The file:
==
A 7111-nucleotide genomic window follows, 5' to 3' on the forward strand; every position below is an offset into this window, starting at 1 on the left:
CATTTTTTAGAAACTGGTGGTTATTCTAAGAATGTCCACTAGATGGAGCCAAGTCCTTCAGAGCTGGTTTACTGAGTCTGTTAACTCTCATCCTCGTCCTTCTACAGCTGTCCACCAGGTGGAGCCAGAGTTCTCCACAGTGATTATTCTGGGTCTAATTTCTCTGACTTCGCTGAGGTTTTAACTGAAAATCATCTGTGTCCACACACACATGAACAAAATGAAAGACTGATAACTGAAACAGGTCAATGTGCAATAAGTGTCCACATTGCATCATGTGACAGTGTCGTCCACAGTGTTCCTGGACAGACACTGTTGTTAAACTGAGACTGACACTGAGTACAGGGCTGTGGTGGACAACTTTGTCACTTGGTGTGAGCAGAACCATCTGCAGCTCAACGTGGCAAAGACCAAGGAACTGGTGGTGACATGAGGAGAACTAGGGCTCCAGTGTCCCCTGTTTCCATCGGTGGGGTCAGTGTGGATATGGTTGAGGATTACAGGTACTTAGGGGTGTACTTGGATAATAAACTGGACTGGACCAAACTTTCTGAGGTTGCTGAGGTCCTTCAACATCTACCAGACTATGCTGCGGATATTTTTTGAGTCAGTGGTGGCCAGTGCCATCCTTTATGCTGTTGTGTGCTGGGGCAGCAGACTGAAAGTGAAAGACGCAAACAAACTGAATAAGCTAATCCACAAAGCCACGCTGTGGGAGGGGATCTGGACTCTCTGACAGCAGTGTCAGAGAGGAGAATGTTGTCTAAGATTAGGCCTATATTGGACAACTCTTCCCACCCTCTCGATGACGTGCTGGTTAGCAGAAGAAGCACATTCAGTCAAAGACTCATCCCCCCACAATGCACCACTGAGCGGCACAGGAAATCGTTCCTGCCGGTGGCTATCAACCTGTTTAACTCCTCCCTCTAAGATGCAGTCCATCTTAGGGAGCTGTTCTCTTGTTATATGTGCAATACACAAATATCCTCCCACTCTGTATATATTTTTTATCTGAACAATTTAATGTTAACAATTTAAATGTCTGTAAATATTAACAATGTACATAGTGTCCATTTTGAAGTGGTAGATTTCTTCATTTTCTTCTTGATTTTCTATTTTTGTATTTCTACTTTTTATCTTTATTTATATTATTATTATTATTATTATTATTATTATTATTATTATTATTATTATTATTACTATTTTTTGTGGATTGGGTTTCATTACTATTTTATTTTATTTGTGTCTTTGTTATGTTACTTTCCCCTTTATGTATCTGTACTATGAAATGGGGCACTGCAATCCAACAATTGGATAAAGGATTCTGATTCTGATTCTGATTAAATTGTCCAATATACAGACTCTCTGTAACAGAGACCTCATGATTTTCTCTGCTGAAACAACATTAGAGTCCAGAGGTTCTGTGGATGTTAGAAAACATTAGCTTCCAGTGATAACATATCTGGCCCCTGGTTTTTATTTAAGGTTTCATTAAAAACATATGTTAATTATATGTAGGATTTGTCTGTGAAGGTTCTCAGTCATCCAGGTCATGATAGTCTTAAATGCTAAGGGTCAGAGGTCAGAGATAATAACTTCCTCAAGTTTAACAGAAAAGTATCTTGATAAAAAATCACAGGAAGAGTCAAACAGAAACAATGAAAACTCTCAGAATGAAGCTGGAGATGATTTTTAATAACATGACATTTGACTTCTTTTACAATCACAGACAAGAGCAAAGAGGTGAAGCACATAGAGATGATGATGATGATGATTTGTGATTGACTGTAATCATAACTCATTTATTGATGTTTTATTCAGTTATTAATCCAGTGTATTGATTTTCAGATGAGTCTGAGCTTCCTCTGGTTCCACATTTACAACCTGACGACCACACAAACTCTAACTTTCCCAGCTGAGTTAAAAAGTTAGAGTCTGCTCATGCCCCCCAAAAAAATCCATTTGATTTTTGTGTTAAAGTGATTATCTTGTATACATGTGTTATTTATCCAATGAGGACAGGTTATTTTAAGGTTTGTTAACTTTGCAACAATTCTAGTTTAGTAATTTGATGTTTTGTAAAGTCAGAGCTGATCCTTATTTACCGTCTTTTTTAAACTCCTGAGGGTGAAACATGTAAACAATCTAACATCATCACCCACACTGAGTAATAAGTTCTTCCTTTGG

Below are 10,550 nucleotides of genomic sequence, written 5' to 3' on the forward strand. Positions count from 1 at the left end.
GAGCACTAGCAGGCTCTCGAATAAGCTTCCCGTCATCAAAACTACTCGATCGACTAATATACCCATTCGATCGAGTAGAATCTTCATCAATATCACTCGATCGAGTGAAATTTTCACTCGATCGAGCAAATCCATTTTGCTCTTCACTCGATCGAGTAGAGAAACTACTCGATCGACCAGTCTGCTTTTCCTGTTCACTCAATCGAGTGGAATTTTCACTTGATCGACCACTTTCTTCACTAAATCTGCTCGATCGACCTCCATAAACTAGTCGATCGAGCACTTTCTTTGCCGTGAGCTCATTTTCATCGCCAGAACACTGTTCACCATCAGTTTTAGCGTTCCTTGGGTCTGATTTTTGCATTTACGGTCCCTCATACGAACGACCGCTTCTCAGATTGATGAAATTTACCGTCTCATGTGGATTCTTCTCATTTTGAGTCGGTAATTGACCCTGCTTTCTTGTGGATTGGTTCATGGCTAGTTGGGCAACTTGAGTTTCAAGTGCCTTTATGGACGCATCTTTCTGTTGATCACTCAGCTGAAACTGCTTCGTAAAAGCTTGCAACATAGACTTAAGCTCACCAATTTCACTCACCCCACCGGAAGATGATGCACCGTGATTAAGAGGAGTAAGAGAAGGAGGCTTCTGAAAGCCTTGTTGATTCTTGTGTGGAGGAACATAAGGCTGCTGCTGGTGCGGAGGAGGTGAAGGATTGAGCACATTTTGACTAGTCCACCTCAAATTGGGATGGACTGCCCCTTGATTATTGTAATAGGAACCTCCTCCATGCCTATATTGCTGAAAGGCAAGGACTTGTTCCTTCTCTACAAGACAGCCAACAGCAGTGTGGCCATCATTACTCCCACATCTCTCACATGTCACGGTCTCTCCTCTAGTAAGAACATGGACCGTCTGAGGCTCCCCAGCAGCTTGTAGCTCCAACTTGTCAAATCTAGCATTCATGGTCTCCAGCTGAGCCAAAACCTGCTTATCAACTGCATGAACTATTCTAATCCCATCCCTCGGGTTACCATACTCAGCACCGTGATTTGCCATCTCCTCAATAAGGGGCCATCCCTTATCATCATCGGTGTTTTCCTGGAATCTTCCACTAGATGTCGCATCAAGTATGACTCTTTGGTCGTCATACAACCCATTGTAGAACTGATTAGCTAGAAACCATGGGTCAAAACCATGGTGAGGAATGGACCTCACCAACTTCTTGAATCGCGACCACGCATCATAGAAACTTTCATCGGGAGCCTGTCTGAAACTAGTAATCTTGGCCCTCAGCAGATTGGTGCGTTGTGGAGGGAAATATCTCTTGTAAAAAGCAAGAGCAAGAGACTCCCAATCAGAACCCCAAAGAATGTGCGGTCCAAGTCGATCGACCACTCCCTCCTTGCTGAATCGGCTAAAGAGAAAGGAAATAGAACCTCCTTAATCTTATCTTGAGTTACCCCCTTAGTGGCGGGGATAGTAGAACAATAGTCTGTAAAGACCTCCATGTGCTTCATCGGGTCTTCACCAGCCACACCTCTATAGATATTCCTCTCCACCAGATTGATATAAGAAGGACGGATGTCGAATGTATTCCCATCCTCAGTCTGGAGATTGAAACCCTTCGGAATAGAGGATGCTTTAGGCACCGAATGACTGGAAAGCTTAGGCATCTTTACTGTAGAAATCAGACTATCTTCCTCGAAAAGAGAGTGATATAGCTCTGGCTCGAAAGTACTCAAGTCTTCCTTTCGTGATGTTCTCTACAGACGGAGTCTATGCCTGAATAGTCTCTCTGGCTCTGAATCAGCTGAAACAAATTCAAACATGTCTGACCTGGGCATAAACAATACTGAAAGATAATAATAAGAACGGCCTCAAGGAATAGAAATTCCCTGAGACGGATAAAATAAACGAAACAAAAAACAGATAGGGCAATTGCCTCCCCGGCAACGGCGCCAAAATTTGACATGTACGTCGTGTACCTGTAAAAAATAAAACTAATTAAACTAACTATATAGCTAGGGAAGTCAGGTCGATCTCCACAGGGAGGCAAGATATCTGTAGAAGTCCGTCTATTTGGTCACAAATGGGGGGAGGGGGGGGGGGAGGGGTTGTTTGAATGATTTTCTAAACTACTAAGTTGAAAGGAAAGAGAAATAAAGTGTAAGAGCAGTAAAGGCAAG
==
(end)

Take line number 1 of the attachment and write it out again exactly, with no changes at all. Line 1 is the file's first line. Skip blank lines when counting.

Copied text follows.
A 7111-nucleotide genomic window follows, 5' to 3' on the forward strand; every position below is an offset into this window, starting at 1 on the left: